Month: August 2017

What is the relationship between Lavender, Spike Lavender and Lavandin ?

On my recent educational aromatherapy adventure I spent time in Southern France where I studied with one of my dear teachers Rhiannon Lewis.

I always feel a deep gratitude for the opportunity to study the plants and the essential oils distilled from these plants in their native environment. One of the special treats was to learn more about 2 specific Lavender species and Lavandin.

Perhaps the 2 most popular Lavender species are Lavandula angustifolia (True Lavender) and Lavandula latifolia (Spike Lavender). However, Mother Nature provides many other Lavender species.

Lavandula x intermedia (Lavandin) is a natural cross between True Lavender and Spike Lavender with the help of bees foraging both species. It is thus called a hybrid.

The color of the lavender plant does not identify the True Lavender, Spike Lavender or Lavandin. It is the different morphology of each plant that identifies them.

True Lavender (Lavandula angustifolia) –  the ‘mother’ of Lavandin has only single flowering spikes, she never has any other flowering branches.






Spike Lavender (Lavandula latifolia) – the ‘father’ of Lavandin, is all branched with flowers, and it is also very airy and taller.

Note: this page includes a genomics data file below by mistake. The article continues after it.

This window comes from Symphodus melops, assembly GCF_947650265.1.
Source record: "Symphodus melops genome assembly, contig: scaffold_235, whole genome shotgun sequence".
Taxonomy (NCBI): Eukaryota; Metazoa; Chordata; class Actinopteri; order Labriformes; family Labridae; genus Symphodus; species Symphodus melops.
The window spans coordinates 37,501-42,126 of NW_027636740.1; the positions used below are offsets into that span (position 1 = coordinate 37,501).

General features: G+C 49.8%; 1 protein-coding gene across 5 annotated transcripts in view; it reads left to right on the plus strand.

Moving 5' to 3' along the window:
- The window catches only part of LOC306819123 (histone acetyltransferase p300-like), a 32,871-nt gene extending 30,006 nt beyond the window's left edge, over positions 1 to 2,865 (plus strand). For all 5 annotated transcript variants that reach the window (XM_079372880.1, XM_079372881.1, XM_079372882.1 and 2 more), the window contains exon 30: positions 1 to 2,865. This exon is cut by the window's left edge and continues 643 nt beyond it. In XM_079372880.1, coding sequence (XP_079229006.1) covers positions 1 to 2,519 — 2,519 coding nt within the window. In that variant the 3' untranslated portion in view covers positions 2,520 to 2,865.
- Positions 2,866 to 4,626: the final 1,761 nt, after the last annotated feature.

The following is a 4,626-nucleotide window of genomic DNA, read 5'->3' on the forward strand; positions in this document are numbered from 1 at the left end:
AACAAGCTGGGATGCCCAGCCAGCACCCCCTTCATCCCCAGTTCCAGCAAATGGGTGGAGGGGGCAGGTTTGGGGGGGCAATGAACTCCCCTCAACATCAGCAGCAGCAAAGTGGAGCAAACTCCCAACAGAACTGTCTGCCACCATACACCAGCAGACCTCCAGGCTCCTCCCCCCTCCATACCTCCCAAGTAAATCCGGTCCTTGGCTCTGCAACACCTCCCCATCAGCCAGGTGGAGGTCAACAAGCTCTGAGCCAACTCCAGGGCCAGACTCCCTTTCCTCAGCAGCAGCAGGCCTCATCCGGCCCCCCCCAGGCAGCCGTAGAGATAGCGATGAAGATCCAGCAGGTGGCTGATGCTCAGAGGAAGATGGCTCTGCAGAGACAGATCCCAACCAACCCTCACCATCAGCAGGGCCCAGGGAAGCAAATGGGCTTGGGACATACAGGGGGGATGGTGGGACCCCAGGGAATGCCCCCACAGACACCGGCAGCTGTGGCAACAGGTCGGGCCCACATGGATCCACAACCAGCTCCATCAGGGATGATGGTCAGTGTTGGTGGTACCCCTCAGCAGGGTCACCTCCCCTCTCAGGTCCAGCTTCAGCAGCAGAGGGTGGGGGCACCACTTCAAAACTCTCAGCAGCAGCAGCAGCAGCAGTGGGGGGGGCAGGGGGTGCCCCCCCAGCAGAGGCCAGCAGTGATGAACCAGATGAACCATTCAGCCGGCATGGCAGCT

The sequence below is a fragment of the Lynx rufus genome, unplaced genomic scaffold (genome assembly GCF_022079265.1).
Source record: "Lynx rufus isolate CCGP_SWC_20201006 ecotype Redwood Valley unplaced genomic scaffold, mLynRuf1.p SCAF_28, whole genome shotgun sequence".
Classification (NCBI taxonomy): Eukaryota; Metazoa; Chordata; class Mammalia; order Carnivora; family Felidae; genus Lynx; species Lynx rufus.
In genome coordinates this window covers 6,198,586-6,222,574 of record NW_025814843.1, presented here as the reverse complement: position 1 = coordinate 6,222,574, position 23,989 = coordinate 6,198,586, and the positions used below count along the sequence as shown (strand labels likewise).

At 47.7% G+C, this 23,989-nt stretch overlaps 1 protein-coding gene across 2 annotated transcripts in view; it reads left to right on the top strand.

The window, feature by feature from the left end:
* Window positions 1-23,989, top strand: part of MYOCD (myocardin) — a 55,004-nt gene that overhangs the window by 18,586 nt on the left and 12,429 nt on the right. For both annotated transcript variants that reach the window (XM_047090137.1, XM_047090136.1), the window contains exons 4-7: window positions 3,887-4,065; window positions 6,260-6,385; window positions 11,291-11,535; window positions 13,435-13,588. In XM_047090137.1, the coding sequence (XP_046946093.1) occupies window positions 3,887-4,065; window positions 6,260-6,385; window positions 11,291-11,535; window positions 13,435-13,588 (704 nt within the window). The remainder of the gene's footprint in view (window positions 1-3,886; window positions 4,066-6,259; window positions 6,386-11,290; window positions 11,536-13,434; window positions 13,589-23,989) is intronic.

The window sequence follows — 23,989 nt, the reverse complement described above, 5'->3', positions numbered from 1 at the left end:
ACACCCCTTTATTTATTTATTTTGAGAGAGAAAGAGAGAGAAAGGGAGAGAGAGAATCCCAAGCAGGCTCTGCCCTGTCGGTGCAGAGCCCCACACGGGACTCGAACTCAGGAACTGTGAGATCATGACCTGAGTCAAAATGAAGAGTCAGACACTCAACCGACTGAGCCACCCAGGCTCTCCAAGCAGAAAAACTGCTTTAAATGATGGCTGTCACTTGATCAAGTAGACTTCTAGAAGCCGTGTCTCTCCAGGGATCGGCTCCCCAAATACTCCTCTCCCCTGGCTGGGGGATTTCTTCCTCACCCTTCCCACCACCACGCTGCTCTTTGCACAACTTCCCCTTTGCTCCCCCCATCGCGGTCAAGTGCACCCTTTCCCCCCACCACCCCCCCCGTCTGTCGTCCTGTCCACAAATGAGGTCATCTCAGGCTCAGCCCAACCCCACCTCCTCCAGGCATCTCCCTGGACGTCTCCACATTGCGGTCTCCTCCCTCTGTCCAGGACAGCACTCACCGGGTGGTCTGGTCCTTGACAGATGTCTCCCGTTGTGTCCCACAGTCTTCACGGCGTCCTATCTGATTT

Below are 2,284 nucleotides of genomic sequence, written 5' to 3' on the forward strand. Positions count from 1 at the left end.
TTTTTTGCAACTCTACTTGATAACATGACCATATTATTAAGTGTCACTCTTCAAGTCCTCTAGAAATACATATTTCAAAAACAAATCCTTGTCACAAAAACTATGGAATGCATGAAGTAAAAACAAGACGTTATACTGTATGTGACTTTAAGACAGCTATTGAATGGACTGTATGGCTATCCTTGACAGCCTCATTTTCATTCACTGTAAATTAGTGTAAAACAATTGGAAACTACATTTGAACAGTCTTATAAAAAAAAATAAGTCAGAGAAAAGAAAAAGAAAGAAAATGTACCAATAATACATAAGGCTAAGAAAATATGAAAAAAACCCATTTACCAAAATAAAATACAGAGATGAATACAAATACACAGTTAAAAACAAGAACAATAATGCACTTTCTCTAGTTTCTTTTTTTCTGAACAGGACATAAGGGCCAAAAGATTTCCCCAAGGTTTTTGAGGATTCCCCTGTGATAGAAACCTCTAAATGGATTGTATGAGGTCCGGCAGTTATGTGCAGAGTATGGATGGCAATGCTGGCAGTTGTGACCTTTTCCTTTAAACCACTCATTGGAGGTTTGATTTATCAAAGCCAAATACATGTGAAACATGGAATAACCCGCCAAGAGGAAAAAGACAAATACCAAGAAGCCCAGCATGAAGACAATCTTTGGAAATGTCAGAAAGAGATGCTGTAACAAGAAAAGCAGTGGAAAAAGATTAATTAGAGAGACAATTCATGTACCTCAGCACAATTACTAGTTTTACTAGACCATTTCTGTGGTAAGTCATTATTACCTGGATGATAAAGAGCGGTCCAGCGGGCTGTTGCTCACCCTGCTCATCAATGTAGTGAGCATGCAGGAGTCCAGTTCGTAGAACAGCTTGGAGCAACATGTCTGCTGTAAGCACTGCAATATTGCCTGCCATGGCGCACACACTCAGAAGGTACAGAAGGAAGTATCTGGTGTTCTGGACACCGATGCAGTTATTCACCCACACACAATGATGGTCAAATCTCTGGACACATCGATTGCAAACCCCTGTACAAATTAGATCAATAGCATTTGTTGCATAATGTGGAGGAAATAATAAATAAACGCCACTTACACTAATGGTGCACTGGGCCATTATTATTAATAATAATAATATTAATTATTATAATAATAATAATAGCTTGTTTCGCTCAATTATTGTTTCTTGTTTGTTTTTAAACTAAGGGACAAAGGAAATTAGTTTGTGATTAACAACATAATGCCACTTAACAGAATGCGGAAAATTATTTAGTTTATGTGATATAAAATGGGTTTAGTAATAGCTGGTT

Lavandin (Lavandula x intermedia) is bigger than the above mentioned Lavender species (his ‘parents’) in the field. Because it is a hybrid, it is always much bigger than its ‘parents’, and has a much stronger aroma. Lavandin has the single flowering spike and the branched flowering spikes on the same plant. One hectare of Lavandin will produce 5 times more essential oil than Lavender species, thus Lavandin essential oil is less expensive, widely available and very popular in the gardens.

Lavandin hybrid is sterile and it cannot reproduce through seed. It reproduces through cuttings, and offers different clones.

The 3 major Lavandin clones (the most cultivated) are:

Lavandula x intermedia clone abrialits chemistry leans more towards Spike Lavender and so its therapeutic properties have more physical qualities, for example muscle and joint pain relief, it soothes insect bites, has anti-infectious properties, …

Lavandula x intermedia clone super – leans more towards True Lavender providing gentle sedative,  and stress relieving effects. It is well suited for the stress management.

Lavandula x intermedia clone grosso – is the most widely cultivated at present, perhaps not for its therapeutic qualities, but for its strong lavender like scent that makes it widely used in the soap, detergents, and other scented products industries, and/or for general (less costly) lavender like ambiance.

Take a closer look to see what is growing in your garden :-).

And by the way, it is not fair to consider Lavandin a ‘pure man lavender’. It is a very versatile essential oil, reflecting qualities of its ‘parents’.

However, to know what is really in your “Lavender” bottle, make sure to look at the Latin name of the plant the essential oil is derived from, and the country of origin (printed on the label under the common name of the oil, or question the retailer in case this information is missing), to make sure you are really getting what you intended to get.

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